A seed is from which the plant grows and produces fruit. If there are no seeds, or bad seeds, then there will be no fruit.
That’s a great analogy for two reasons. First, we’re all after the fruit – a more efficient business, a higher profit. Second, if you mistakenly plant the wrong seeds – e.g. apples instead of grapes – then you will not get the expected fruits.
What’s seed data? Sometimes this is also referred to as Master Data. This is fundamental information, which the MRP system uses to manage inventory, schedule production, pre-populate purchase orders, etc.
The seed data is that which is in constant use. It is relational, re-used often and updated only when bigger changes occur; e.g. new product revisions are released, new machines are installed to the shop floor, etc.
We’ll list some of the most critical seed data, below.
1. Items (in other words, articles, Stock Keeping Units, etc.)
Make sure your total list of materials, parts and products is neatly defined without holes or double-entries in the data. Each item should have a proper part number, description, group, min. stock level, etc.
Also, make sure not to carry your old-forgotten articles to the new system!
2. Bills of Materials
A Bill of Material outlines which materials and parts are used for building the product. It connects the products with its parts, all of which have to be listed in the system as articles.
For production and inventory planning, the BOM should also include scrap and other materials or consumables, which are not directly part of the product. (Learn more about how MRPeasy manufacturing software helps manage BOM)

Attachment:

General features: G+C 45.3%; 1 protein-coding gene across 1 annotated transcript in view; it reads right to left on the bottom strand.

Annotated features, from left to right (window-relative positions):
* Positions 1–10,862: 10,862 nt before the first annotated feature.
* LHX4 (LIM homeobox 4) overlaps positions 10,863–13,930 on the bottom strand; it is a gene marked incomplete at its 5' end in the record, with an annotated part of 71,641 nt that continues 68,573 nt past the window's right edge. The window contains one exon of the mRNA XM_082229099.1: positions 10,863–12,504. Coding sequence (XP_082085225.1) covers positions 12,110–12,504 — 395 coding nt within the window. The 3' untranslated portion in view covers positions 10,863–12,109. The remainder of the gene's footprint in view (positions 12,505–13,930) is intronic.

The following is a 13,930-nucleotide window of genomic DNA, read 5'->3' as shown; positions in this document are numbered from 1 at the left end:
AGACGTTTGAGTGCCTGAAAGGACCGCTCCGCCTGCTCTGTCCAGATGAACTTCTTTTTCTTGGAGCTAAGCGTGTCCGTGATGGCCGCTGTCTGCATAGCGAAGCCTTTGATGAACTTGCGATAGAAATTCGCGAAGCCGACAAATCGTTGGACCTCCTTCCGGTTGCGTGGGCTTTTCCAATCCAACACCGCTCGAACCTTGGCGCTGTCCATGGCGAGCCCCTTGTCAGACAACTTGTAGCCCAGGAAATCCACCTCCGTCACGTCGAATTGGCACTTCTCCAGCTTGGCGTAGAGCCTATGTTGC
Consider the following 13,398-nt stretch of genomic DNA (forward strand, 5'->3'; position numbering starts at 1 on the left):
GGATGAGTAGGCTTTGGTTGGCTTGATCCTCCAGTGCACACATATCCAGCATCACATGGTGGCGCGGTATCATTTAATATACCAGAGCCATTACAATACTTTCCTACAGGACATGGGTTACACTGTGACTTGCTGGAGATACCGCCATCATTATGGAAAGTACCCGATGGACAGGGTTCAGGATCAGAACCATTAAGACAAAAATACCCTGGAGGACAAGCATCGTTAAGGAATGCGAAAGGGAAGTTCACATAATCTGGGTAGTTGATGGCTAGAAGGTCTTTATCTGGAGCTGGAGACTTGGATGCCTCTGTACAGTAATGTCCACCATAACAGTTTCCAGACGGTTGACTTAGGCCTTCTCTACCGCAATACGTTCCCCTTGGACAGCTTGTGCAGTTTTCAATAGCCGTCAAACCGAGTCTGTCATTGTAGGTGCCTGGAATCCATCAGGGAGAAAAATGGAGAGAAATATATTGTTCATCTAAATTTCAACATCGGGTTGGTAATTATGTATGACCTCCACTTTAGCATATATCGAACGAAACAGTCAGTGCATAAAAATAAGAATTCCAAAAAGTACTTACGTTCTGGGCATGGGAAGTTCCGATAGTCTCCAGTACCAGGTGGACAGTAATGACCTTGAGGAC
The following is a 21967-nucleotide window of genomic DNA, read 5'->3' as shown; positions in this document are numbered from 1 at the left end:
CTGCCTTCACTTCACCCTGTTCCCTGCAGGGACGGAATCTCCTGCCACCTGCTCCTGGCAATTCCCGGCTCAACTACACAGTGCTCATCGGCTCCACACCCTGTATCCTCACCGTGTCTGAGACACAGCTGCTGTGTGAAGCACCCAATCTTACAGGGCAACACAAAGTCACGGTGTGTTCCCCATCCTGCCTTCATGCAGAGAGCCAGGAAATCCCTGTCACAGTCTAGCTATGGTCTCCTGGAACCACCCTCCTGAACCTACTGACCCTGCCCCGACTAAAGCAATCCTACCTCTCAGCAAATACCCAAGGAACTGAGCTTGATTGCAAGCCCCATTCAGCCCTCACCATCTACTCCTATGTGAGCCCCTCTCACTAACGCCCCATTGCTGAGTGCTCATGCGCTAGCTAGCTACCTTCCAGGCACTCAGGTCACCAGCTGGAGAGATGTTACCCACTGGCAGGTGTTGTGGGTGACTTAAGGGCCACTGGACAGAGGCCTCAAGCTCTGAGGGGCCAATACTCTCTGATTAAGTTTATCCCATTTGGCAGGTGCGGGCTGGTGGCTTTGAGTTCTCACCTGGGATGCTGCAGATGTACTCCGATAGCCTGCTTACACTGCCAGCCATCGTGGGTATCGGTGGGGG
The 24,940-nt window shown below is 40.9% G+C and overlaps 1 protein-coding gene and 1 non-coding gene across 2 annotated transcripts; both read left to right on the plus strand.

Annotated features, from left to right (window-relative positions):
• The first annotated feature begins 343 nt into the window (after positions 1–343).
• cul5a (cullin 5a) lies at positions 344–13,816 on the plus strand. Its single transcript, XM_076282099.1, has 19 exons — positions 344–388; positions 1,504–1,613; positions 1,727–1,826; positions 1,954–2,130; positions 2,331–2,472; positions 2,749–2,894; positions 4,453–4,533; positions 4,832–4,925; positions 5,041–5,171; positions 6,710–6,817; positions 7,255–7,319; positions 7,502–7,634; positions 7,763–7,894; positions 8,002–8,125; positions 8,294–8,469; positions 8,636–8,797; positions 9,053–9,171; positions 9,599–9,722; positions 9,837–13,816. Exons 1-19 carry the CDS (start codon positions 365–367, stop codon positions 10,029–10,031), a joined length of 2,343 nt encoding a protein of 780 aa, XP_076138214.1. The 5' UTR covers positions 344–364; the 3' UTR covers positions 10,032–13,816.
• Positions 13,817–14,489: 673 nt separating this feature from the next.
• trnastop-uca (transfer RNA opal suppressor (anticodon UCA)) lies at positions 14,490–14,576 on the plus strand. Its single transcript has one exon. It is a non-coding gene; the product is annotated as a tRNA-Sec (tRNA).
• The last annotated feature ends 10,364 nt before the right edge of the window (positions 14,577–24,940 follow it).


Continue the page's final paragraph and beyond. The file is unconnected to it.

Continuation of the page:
3. Types of work stations and individual work stations within those
If you haven’t logically structured your shop-floor, now is the time to do so. Similar machines, tables, etc. should be grouped into work station types. Plus, mark down if some work stations have other than standard working hours, if maintenance is planned, if there are dedicated employees, etc.
Capacity planning cannot work if this information is not properly defined.
A routing is the list of stages, or operations, a product goes through. It maps in which work station type and how long each operation should take place, and in which order. This is used for accurately scheduling the individual operations into each work station’s calendar.
Keep in mind to avoid a typical mistake: a routing is not detailed instructions for building the product – it’s just mapping the general stages of production.
5. Vendors and Purchase Terms
Each material you procure should have at least one vendor attached, plus price (or pricing tiers!), minimal order quantities, lead times, the vendor’s part number, etc.
Then, the software can estimate when missing materials could be there (when scheduling production).
Plus, very importantly, it can save hours of meaningless work by simply pre-filling all your Purchase Orders!
6. Other details
There’s a lot of data that should be pre-defined. For example, not above mentioned, but fundamentally important! It is crucial to let the MRP system know what are your businesses’ working hours.
Plus, you might want to upload your customer base, their contact details, billing addresses and various price sheets for different customer types. You might want to define what are allowed reasons for stock write-offs, etc. There’s a lot of data; be persistent in consistently mapping it.
Be aware of the GIGO – Garbage-In, Garbage-Out!
As a last word of warning, always make sure that all your data is accurate. Double and triple-check the seed data. When it comes to operational day-to-day data, like entering purchase orders, reporting production, etc., then enforce that the data is entered on-time, without mistakes.
Computer systems can be extremely smart and effective, but they still do exactly as they are told. If you let the software know – even by mistake – that you want cucumbers, you are going to get cucumbers, not grapes.